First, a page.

The Death of Genre

Dorian Blue

In the modern age, it feels like everything has to be a hybrid, a crossover, or blend. This is true in music, literature, and film. But, it’s just an acknowledgement of the truth. The long-held idea of a literary canon is based on the opinions of the few, mostly white men. These spaces aren’t as exclusionary as they once were, though still have a long way to go. Across the board, the publishing industry is extremely white, with most counts putting the percent of white employees at 75-80%. While it used to be more overtly discriminatory, the publishing industry now likes to preach its inclusivity through virtue signaling statements. Though they may publish authors of color, in an article on LitHub, Tajja Isen points out that “with towering barricades around any port of entry, the book industry has always been complicit in marginalization.”

Ideas of genre and category always naturally change over time. While tragedy and comedy seem to persevere through the millenia, most other genres that are well-known today are more recent developments. Science fiction wasn’t a mainstay until the early 20th century. Even now, it still struggles to know its borders. Is the writing of Mary Shelley and Frank Herbert really comparable? The mystery genre has more of a lengthy history, but now has a specific formula that many readers are familiar with that now often toes the line or completely sinks into cliche.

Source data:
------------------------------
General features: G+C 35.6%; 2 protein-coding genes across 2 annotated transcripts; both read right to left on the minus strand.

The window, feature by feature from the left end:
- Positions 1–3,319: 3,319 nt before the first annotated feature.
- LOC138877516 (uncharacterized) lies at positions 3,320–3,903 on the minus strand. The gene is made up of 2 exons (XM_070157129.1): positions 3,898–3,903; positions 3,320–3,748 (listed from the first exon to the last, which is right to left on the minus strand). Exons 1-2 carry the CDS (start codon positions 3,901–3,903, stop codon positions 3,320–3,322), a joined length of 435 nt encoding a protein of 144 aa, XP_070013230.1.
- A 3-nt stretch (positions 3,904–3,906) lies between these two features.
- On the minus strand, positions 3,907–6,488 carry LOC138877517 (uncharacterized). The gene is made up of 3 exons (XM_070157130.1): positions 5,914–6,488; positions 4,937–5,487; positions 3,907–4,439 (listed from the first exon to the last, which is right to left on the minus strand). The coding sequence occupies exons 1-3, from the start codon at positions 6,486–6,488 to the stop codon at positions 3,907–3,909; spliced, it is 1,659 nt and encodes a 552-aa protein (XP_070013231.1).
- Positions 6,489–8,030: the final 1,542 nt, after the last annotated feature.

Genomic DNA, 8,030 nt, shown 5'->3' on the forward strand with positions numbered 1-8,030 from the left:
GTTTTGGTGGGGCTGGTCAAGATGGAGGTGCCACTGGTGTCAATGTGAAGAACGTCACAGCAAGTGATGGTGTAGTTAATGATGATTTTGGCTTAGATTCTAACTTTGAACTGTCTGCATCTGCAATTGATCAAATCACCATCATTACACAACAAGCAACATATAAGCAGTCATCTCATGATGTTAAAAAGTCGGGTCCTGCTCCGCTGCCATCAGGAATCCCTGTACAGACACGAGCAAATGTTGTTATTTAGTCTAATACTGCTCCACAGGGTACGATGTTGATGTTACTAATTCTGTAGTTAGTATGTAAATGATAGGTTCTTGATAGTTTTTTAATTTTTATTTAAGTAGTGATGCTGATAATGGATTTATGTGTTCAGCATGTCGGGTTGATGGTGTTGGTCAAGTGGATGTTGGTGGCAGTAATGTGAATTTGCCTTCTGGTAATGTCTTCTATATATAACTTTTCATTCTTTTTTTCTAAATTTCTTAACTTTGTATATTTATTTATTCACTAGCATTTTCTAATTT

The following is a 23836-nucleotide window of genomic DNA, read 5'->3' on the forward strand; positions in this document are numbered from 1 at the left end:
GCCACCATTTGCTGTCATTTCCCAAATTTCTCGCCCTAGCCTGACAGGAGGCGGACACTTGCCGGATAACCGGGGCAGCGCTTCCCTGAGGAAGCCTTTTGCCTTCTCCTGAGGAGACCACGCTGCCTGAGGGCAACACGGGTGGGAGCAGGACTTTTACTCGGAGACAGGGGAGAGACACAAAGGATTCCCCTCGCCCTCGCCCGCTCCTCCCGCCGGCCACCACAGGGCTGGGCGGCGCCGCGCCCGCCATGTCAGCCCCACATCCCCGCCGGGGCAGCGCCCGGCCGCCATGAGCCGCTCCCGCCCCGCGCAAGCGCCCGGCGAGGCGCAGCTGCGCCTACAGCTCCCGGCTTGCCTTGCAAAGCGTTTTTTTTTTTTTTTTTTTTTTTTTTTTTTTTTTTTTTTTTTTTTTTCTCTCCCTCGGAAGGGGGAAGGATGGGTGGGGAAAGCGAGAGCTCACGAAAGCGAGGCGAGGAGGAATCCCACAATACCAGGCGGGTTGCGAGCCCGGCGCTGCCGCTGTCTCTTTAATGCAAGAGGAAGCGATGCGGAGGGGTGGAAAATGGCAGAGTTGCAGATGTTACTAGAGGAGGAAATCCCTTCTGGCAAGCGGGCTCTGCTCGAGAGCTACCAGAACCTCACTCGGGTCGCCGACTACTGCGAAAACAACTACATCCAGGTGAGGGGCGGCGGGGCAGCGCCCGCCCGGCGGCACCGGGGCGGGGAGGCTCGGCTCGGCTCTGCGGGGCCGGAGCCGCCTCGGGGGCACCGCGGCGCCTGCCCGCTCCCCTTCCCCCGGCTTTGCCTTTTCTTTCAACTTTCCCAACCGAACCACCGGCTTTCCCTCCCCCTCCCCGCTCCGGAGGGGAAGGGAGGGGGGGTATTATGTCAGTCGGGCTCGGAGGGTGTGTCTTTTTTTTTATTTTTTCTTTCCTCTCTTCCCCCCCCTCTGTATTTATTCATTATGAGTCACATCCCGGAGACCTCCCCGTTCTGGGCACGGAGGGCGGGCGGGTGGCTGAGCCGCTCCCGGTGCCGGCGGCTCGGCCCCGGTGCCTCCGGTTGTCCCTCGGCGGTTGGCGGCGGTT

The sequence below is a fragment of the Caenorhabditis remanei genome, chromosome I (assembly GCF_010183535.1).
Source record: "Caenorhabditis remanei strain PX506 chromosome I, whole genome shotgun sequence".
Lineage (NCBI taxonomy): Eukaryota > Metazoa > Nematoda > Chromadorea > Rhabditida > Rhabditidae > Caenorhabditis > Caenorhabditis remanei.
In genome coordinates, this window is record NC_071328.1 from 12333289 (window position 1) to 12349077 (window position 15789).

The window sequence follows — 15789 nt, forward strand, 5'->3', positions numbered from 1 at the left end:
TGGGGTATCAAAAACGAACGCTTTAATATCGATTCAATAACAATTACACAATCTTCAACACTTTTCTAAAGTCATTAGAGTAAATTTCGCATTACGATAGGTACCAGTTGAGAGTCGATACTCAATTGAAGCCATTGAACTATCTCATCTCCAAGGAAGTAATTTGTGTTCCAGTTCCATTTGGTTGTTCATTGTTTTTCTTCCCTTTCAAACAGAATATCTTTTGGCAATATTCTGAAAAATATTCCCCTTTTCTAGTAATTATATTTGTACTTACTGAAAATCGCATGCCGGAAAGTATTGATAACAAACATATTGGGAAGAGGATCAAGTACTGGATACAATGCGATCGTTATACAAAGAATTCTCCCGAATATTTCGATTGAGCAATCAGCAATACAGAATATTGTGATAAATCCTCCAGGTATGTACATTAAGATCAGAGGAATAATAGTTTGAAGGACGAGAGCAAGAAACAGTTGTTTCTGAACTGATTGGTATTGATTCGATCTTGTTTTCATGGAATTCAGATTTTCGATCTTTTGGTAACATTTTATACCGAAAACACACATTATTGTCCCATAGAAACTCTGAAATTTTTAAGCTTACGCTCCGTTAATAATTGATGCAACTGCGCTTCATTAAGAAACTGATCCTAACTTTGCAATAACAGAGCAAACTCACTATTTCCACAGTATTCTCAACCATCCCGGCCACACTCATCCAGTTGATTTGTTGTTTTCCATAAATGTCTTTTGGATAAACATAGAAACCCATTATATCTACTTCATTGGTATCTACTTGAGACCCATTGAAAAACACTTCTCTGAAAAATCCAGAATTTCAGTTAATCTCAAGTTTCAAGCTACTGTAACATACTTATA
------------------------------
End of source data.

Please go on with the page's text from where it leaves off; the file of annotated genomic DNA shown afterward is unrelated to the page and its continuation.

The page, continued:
Creatives always need to do something novel to make themselves stand out from the crowd. While everything is derivative in some way, as nothing is made in a vacuum, adding a new spin or take on something is what can bring in an audience. As always, capitalism has its own role in this. When a new book is being marketed, the author and publisher take pains to explain how interesting the book is. It’s their job, and their livelihood may rest on it. However, nine times out of ten, the supposed “reinvention” or “fresh look” being proposed is engineered to be palatable for the largest common denominator.

For example, a book that claims it’s a newer, more exciting romance is often the same old shit. It falls into the genre perfectly, but creates the illusion that it doesn’t for added prestige. Anyone who’s critical may not be fazed by it, but its target audience will eat it up. Awkward prose and unorganized narrative structure don’t matter if it taps into the right niche of TikTok. In play acting as new and revolutionary, trope-y books overshadow actually inventive novels.

There have been many books published that highlight issues of racism within the industry itself. This is a hallmark of any industry that profits off creative works. There are also many films that spotlight stories of discrimination in Hollywood, but the systems in place stay largely unchanged. “The absorption of dissent isn’t surprising; loosening the valve to release a little built-up tension is a time-honored tactic that lets the status quo carry on unchecked.” Isen uses this apt metaphor to describe how anything can be profitable. Even if thought-provoking, it can’t change the system all on its own.

Humans seek to categorize, but to what avail? I think that genre shouldn’t be done away with entirely, but should be recognized for what it is: a series of arbitrary constructs dictated by a few people who have little care or understanding for the real world and the complexity within it.